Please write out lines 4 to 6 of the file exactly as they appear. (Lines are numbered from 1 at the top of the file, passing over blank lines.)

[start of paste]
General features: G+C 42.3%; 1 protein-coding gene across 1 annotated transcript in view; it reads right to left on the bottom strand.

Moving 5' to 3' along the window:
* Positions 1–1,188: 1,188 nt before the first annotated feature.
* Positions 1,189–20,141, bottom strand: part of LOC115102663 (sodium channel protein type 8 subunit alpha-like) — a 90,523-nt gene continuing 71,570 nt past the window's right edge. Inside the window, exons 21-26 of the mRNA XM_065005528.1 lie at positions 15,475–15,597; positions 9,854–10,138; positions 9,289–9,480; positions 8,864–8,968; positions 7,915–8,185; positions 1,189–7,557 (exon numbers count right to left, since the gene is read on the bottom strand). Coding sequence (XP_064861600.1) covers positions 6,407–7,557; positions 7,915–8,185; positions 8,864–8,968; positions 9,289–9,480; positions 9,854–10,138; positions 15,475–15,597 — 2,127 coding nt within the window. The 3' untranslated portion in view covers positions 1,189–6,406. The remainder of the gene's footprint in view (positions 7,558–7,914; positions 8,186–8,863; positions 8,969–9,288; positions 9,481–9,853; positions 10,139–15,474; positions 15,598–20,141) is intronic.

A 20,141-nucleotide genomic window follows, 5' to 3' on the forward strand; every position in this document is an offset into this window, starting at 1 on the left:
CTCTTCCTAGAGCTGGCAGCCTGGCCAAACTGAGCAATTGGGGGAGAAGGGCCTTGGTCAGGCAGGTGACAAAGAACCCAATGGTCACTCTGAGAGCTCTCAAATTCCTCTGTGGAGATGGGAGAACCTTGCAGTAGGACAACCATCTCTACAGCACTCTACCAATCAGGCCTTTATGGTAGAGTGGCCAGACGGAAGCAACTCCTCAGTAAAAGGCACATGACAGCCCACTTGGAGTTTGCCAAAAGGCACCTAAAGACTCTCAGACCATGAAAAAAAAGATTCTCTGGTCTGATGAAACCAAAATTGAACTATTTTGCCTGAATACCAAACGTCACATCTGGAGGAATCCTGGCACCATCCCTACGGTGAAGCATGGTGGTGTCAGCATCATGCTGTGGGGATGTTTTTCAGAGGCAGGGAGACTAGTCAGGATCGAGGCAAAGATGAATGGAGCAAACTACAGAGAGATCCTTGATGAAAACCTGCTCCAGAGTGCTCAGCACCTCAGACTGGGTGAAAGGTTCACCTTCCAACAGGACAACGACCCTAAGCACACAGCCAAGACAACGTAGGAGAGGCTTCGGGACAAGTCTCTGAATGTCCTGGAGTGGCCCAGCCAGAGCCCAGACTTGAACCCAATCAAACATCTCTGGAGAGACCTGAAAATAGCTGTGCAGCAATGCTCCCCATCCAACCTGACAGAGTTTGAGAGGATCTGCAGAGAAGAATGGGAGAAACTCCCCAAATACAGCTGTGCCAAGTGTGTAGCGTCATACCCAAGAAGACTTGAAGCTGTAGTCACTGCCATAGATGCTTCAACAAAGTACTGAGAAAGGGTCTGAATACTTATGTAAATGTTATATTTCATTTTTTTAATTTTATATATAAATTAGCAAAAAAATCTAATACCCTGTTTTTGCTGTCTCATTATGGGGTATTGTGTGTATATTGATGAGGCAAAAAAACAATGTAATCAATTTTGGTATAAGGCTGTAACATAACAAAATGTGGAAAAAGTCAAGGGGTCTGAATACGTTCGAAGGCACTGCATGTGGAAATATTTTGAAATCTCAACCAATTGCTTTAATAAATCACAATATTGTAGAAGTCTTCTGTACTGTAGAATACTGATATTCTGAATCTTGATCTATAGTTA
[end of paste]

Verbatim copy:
* Positions 1,189–20,141, bottom strand: part of LOC115102663 (sodium channel protein type 8 subunit alpha-like) — a 90,523-nt gene continuing 71,570 nt past the window's right edge. Inside the window, exons 21-26 of the mRNA XM_065005528.1 lie at positions 15,475–15,597; positions 9,854–10,138; positions 9,289–9,480; positions 8,864–8,968; positions 7,915–8,185; positions 1,189–7,557 (exon numbers count right to left, since the gene is read on the bottom strand). Coding sequence (XP_064861600.1) covers positions 6,407–7,557; positions 7,915–8,185; positions 8,864–8,968; positions 9,289–9,480; positions 9,854–10,138; positions 15,475–15,597 — 2,127 coding nt within the window. The 3' untranslated portion in view covers positions 1,189–6,406. The remainder of the gene's footprint in view (positions 7,558–7,914; positions 8,186–8,863; positions 8,969–9,288; positions 9,481–9,853; positions 10,139–15,474; positions 15,598–20,141) is intronic.

A 20,141-nucleotide genomic window follows, 5' to 3' on the forward strand; every position in this document is an offset into this window, starting at 1 on the left:
CTCTTCCTAGAGCTGGCAGCCTGGCCAAACTGAGCAATTGGGGGAGAAGGGCCTTGGTCAGGCAGGTGACAAAGAACCCAATGGTCACTCTGAGAGCTCTCAAATTCCTCTGTGGAGATGGGAGAACCTTGCAGTAGGACAACCATCTCTACAGCACTCTACCAATCAGGCCTTTATGGTAGAGTGGCCAGACGGAAGCAACTCCTCAGTAAAAGGCACATGACAGCCCACTTGGAGTTTGCCAAAAGGCACCTAAAGACTCTCAGACCATGAAAAAAAAGATTCTCTGGTCTGATGAAACCAAAATTGAACTATTTTGCCTGAATACCAAACGTCACATCTGGAGGAATCCTGGCACCATCCCTACGGTGAAGCATGGTGGTGTCAGCATCATGCTGTGGGGATGTTTTTCAGAGGCAGGGAGACTAGTCAGGATCGAGGCAAAGATGAATGGAGCAAACTACAGAGAGATCCTTGATGAAAACCTGCTCCAGAGTGCTCAGCACCTCAGACTGGGTGAAAGGTTCACCTTCCAACAGGACAACGACCCTAAGCACACAGCCAAGACAACGTAGGAGAGGCTTCGGGACAAGTCTCTGAATGTCCTGGAGTGGCCCAGCCAGAGCCCAGACTTGAACCCAATCAAACATCTCTGGAGAGACCTGAAAATAGCTGTGCAGCAATGCTCCCCATCCAACCTGACAGAGTTTGAGAGGATCTGCAGAGAAGAATGGGAGAAACTCCCCAAATACAGCTGTGCCAAGTGTGTAGCGTCATACCCAAGAAGACTTGAAGCTGTAGTCACTGCCATAGATGCTTCAACAAAGTACTGAGAAAGGGTCTGAATACTTATGTAAATGTTATATTTCATTTTTTTAATTTTATATATAAATTAGCAAAAAAATCTAATACCCTGTTTTTGCTGTCTCATTATGGGGTATTGTGTGTATATTGATGAGGCAAAAAAACAATGTAATCAATTTTGGTATAAGGCTGTAACATAACAAAATGTGGAAAAAGTCAAGGGGTCTGAATACGTTCGAAGGCACTGCATGTGGAAATATTTTGAAATCTCAACCAATTGCTTTAATAAATCACAATATTGTAGAAGTCTTCTGTACTGTAGAATACTGATATTCTGAATCTTGATCTATAGTTA